How sport influences people’s private and professional lives is a topic that is close to my heart and many of my colleagues. It is discussed over lunch and in the GamePlan A community while also getting its fair share of media attention, with the end results supporting the science that sport improves self-confidence, helps you to relieve stress and keeps you healthy.

Turning things upside down: Take learnings from business to your sports career.

I take sport seriously. Running is for me more than exercise or something I use to become a better employee. It is my true passion. I don’t simply like doing it, I love to compete! That’s why I’ve taken a business approach to make me a better runner and competitor.

Here are four things that I’ve brought with me from the office to my workouts.

1. A Strategic Business Plan

You don’t become the world’s number one from one day to the next. It takes many interim steps of achievement, detailed and careful planning of your training and competitions, learning from mistakes and setbacks, too – just as in business. The trick is not to lose sight of the main objective, to digest these setbacks, come back stronger and stick to the plan even when it is tough. And don’t forget to be rational enough to adjust the plan if needed.

2. Detailed Financial Reporting

The only way to check if you are living your strategic business plan, if your plan is actually working or if it needs to be adapted, is measurement. How does your weekly and monthly mileage develop? Are your personal bests improving as planned? Good runners track the intensity and extent of every single training session and check regularly to see if there is the expected improvement and at the same time – if there is not, take appropriate action as soon as possible.

Do it like an executive: Measure your performance, analyze and adapt it to get the most out of your capabilities.

3. Net Sales

The result of your latest competition is one important indicator of your current shape but it might not be the most important one. Don’t only worry about your current performance. You can’t win every single competition you take part in.There will be ones that you need to sacrifice for training purposes, or because your recent schedule was too intense to show your best or you needed to try out a new race nutrition plan. But that’s fine! It will make you stronger for your focus competition.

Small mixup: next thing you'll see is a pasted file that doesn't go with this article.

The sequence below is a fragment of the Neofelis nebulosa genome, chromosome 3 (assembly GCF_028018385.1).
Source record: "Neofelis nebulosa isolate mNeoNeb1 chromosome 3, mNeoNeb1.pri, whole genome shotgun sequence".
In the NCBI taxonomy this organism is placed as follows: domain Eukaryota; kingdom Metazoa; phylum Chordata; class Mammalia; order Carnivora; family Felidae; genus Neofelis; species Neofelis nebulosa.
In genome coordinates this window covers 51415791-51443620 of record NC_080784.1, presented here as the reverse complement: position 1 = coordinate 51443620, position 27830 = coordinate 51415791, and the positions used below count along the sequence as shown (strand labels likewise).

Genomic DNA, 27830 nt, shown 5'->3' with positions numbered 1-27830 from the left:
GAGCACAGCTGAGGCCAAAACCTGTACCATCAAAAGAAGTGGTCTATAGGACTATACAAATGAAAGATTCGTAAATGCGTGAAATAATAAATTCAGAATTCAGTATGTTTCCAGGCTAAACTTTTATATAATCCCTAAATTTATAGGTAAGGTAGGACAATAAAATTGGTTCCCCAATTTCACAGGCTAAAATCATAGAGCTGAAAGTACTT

4. Return on Investment

You will always find people who will go one step further as they focus only on one thing, while you focus on both your professional and your sports career, but what you need to consider is what you are actually getting from your commitment. You need to find the right balance between over- and underinvestment – not only in business and sports, but also in all other areas of your life.

You might put all your effort into your professional life and then notice at the age of 60 that maybe should have put some more energy into your hobbies or even your sports career. Figure out for yourself what the perfect balance looks like to get the best return on your investment.

Find the red thread for your life by balancing professional career, sports and private life.

I, for my part, am excited to see how all these things will come together and where the above-mentioned initiatives will help me get the most out of my life.

What approaches will you bring from your desk or meeting room to the gym or track for your next workout?

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